As we highlighted in a previous blog post, investors in FS Energy and Power Fund (“FSEP” or the “Fund”) may be able to recover losses on their investment in arbitration through arbitration before the Financial Industry Regulatory Authority (“FINRA”), if the recommendation to invest in FSEP was unsuitable, or if the broker or financial advisor who recommended the investment made a misleading sales presentation. Headquartered in Philadelphia, PA, the Fund is structured as a non-traded business development company (“BDC”) that invests primarily in the debt of a portfolio of private U.S. energy and power companies.
BDCs first emerged in the early 1980’s when the U.S. Congress enacted legislation that amended the federal securities laws. These legislative changes allowed BDCs — which are a type of closed-end fund — to make investments in developing companies and firms. BDCs are in the business of providing various debt and mezzanine financing solutions for small and medium-sized businesses that otherwise could not access credit in the same way as more established companies.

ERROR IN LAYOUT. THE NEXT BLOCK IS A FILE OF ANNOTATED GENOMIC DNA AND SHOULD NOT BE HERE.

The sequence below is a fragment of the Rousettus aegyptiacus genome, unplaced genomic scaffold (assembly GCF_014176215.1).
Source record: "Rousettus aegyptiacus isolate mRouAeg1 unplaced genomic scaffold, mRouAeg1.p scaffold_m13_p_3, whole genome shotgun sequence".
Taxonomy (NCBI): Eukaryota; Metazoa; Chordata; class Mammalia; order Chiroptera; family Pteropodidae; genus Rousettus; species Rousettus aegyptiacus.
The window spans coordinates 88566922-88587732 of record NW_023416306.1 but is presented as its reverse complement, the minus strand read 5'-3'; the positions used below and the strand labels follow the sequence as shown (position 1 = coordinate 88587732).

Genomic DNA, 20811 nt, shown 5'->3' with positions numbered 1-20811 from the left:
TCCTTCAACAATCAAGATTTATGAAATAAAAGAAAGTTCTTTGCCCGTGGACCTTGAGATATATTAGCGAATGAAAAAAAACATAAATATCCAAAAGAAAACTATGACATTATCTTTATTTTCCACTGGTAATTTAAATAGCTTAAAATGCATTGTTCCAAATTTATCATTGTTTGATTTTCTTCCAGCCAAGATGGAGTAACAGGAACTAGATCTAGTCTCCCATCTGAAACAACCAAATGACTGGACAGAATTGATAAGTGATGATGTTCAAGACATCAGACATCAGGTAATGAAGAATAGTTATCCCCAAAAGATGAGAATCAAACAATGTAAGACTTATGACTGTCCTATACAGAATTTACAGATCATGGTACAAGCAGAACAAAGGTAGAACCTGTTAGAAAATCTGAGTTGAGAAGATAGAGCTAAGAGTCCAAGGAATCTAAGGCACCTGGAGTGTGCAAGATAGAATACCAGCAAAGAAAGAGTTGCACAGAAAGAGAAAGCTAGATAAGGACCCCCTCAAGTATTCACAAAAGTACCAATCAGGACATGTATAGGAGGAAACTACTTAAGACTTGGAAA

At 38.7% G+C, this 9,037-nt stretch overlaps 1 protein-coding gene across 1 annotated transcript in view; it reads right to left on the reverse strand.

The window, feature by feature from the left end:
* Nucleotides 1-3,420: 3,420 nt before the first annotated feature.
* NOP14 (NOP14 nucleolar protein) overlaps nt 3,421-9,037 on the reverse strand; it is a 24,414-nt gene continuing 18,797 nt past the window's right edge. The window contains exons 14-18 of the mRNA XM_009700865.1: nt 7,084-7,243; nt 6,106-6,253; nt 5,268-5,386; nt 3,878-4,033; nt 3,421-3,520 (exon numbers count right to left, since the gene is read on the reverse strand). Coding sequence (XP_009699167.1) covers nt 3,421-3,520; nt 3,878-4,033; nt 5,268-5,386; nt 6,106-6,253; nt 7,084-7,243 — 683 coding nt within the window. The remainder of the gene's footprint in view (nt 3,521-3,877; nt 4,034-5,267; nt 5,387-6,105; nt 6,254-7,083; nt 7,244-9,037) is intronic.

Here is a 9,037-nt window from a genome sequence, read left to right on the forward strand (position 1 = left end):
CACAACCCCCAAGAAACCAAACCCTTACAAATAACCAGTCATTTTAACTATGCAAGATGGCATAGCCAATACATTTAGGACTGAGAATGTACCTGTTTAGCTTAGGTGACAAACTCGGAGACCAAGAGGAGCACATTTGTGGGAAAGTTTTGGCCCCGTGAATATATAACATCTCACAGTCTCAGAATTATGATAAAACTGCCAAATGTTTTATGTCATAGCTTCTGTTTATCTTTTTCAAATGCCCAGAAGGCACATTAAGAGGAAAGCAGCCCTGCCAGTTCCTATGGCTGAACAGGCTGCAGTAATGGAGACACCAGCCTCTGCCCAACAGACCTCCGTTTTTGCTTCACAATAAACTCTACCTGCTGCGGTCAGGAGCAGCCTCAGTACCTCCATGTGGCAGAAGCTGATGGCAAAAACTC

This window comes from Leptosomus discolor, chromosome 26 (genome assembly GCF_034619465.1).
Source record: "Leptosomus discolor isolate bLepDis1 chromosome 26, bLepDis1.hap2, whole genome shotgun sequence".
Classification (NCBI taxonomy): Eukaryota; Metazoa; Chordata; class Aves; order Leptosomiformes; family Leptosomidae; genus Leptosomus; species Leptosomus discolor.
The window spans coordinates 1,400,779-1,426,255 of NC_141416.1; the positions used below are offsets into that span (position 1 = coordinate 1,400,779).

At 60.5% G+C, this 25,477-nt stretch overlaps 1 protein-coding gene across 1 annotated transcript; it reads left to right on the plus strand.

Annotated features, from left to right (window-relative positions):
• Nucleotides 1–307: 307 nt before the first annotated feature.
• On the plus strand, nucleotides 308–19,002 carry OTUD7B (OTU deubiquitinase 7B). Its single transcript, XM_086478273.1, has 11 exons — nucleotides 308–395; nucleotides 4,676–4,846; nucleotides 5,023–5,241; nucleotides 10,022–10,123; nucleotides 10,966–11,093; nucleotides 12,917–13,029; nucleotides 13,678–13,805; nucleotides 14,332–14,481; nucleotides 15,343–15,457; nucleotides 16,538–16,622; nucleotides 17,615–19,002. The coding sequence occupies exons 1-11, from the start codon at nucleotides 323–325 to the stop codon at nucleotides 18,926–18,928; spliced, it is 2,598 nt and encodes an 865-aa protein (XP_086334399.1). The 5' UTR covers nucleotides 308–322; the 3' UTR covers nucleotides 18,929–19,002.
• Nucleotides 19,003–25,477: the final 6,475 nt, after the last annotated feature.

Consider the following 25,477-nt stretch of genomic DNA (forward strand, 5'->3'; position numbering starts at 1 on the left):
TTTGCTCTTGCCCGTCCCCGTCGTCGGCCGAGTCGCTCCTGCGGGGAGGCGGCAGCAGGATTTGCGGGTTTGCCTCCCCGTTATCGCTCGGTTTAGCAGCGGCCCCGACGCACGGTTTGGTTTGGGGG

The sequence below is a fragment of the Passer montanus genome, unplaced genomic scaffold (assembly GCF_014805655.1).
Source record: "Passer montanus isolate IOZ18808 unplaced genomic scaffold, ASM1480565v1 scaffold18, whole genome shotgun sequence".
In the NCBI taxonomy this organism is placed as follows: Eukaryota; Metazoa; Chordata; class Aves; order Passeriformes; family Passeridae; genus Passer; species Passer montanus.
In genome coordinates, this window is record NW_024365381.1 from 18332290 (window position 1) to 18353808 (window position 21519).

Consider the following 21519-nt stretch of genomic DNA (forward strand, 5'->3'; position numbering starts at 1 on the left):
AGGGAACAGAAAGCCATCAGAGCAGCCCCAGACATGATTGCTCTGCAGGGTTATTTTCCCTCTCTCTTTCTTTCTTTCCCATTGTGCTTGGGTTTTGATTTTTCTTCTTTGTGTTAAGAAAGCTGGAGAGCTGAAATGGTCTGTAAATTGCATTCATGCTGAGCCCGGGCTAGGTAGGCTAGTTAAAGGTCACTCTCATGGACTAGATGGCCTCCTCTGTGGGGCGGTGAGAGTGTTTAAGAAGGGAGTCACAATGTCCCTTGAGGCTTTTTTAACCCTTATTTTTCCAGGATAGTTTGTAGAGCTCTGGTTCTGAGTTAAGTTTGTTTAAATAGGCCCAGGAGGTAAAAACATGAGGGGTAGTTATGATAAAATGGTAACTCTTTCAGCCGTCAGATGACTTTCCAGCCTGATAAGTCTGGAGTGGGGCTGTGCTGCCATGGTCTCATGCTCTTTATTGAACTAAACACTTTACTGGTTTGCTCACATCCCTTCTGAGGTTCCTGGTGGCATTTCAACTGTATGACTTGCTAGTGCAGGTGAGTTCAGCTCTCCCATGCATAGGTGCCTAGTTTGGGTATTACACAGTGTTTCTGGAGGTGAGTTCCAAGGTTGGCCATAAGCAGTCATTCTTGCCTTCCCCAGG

By providing credit solutions to less established companies, BDCs frequently collect much higher than average interest income and seek to pass along such income to investors in the form of dividends. While an investment in a BDC may seem like an attractive option for an investor seeking enhanced income, our office has frequently encountered situations in which financial advisors recommended unsuitable nonconventional investment products to their clients, including non-traded BDCs, such as FSEP.